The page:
Authors In Conversation
Authors in Conversation: Melissa Febos and Garth Greenwell
A Discussion with Melissa Febos and Garth Greenwell, by Brian Gresko
In addition to their writing and teaching, Melissa Febos and Garth Greenwell are each politically active. Here, we briefly discuss not just how their work reflects their politics, but given the timeframe—November 2016—how Donald Trump’s victory in the presidential election affected them as artists and human beings. (This conversation will continue in Slice: Issue 20, available March 2017.)
An Interview with Deborah Shapiro, by Stephanie Feldman
Deborah Shapiro’s debut novel, The Sun in Your Eyes, tells the story of Lee and Viv, two best friends who reunite after years of silence. Lee is looking for a partner in her search for the final recordings of her father, dead rock icon Jesse Parrish. Viv is looking for an escape from her soap opera writing job and her domestic life. Together they travel through Jesse’s past, and their own, in search of a resolution to the bond they once shared.
Critics have lauded the book’s portrait of female friendship, and through that friendship, Shapiro explores art and celebrity, parents and romantic partners, and what happens when you’ve already come of age but find you still have more road to travel.
An Interview with Jeffrey Thomson, by Heidi Sistare
Jeffrey Thomson’s most recent book, fragile, is a memoir that covers years and many miles, exploring our relationship to the natural world and to risk. It’s a story that gives us unfettered access to Thomson’s thoughts; we share his experiences with travel, teaching, fatherhood, and the edge between living and dying. In addition to being a memoirist, Thomson is a poet, translator, and teacher. I spoke with Thomson about place, collaboration, and his current project—a historical novel inspired by Thomson’s own ancestry set in the 1700s. He also shares the most important lessons he hopes to impart to his students and reminds us: “Writing is about learning. Always.”
An Interview with Mira Ptacin, by Olga Kreimer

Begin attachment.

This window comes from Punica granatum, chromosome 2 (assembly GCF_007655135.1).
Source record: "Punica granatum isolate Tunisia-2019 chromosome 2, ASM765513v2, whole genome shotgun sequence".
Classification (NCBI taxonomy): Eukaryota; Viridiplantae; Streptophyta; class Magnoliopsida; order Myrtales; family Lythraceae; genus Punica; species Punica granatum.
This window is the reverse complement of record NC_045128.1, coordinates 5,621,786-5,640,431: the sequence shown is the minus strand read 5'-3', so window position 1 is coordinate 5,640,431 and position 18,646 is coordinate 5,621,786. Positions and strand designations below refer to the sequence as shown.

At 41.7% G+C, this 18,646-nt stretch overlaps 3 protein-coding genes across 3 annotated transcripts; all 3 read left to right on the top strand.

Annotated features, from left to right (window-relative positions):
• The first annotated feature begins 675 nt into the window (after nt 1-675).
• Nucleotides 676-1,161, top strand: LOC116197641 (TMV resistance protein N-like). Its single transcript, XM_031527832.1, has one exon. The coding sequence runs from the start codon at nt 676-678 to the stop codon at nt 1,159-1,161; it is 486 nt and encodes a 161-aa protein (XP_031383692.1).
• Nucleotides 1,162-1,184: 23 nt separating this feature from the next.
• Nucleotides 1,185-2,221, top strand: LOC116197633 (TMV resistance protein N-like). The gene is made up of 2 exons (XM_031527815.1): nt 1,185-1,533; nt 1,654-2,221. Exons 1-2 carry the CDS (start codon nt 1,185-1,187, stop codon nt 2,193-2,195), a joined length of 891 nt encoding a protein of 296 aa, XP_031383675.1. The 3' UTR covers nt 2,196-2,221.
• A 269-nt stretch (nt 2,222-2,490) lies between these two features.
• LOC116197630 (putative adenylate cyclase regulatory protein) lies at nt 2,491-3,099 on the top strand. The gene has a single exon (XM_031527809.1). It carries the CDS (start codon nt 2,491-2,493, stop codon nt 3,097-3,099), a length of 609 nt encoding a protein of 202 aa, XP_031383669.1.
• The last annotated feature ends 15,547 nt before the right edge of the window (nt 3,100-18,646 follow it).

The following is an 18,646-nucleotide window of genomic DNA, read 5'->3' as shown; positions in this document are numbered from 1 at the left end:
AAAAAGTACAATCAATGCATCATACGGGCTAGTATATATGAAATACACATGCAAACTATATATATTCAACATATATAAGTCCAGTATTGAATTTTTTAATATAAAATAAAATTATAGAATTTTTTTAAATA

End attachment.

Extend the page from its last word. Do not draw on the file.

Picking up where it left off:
Mira Ptacin’s debut memoir, Poor Your Soul, about the grief of losing an unexpected pregnancy at twenty-eight, is not depressing. This might be surprising; between that event and the braided-in story of her brother’s sudden death at sixteen, you expect tears before you’re done reading the dust jacket summary. But the slice of her history that Mira’s book offers is full of color and nuance, peppered with details and even humor that breathe life into all its layers. The result will probably still make you cry. But it’s the familiar details that bring it home, the flashes of recognition of sticky youth, new love, New York City sidewalks, iron-willed parents, teenage cigarettes, petulant silences, 80s fashion, puzzling neighbors, unexpected joy—and of grief and pain, yes, but also of irrepressible resilience.
An Interview with Andrew Malan Milward, by Liz Mathews
In considering Midwestern states, there are lots of things that the general population doesn’t know—that even the residents of those particular states don’t know. Consider Kansas. Were you aware that the largest-circulating Socialist newspaper, Appeal to Reason, was published in Kansas City? Or that women were granted the right to vote in Kansas eight years before the federal government made it an amendment? Or that male impotence can be cured by the implantation of a goat testicle? Actually, that one is not true, but a man named John R. Brinkley was pretty good at selling the claim, and he had several unsuccessful bids for governor of Kansas.
An Interview with Bruce Bauman, by Neni Demetriou
Bruce Bauman’s second novel, Broken Sleep (Other Press, 2015), is one where rock music, politics, art, religion, and love all come crashing together in epic proportions. But more than that, it’s a book about family. Broken Sleep is what happens when a writer bridges the magic between their pen and their mind. It’s innovative, it’s heartbreaking, it’s beautiful, it’s emotional—it opens with a bang, and it’s one of the best books I’ve read this year.
Which is why I was thrilled to talk to Bruce about it, where I was able to find out about his writing process, what he loved most about this book, and the relationships writers have with their characters. I also got some pretty cool pieces of advice.